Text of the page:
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Tips And Fees

by Matilda Charles

Just when so many of us are struggling financially with the rising cost of everything, here comes yet another way to separate us from our dollars: Many businesses are now charging a fee to return items purchased online from them.
I’m not going to name names or point fingers here, but know that it’s the big name companies that are doing this.

The return fees seem to range from $5 to nearly $10 per return. You don’t have much choice, because they already have your money (from when you paid for the item) and will neatly deduct their fee from your refund.

So, beware what you purchase online. Try to be sure that you’ll want to keep it. Check your state’s consumer protection office to see if it’s even legal to charge a restocking fee ( state-consumer). There might be a question about whether you were notified at the time of purchase.

It’s not just online places that sell us items that want extra money from us; it’s places where we actually go to pick things up, such as fast-food carryout locations when we grab up a cup of coffee on the way home. It’s called tip creeping, and it’s spreading everywhere.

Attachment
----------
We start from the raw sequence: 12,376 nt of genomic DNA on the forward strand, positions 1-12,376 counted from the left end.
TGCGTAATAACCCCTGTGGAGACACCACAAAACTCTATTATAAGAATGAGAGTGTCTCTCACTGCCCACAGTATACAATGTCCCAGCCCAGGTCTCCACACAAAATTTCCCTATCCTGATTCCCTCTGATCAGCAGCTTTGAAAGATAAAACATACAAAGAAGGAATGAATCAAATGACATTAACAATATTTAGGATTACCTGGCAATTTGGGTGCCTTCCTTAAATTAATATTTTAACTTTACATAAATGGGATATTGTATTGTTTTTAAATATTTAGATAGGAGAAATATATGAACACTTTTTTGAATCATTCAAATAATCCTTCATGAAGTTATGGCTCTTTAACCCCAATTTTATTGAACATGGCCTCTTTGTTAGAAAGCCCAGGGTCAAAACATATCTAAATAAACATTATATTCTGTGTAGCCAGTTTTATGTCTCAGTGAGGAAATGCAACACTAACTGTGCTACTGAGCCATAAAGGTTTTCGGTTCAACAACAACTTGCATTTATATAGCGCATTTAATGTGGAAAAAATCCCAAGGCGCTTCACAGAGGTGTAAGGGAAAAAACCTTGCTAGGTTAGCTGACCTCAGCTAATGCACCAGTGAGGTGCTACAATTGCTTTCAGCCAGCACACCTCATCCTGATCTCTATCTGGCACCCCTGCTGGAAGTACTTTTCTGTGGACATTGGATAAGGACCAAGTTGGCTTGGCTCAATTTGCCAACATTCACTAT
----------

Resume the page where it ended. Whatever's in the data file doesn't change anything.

Be cautious when you check out with your credit card. The establishment might have an automatic tip amount selected, and if you click too quickly you could be saying yes.

I’ve even heard—and this is disturbing—that some people who do not tip are subjected to ugly comments from staff. Don’t give in! Stand your ground. If you feel pushed to give a tip for carryout and don’t wish to, then don’t. Tip creeping is meant to make us feel guilty for not tipping.

What merchants will eventually figure out, if they make enough of us uncomfortable, is that we’ll spend our dwindling dollars elsewhere—or not spend them at all.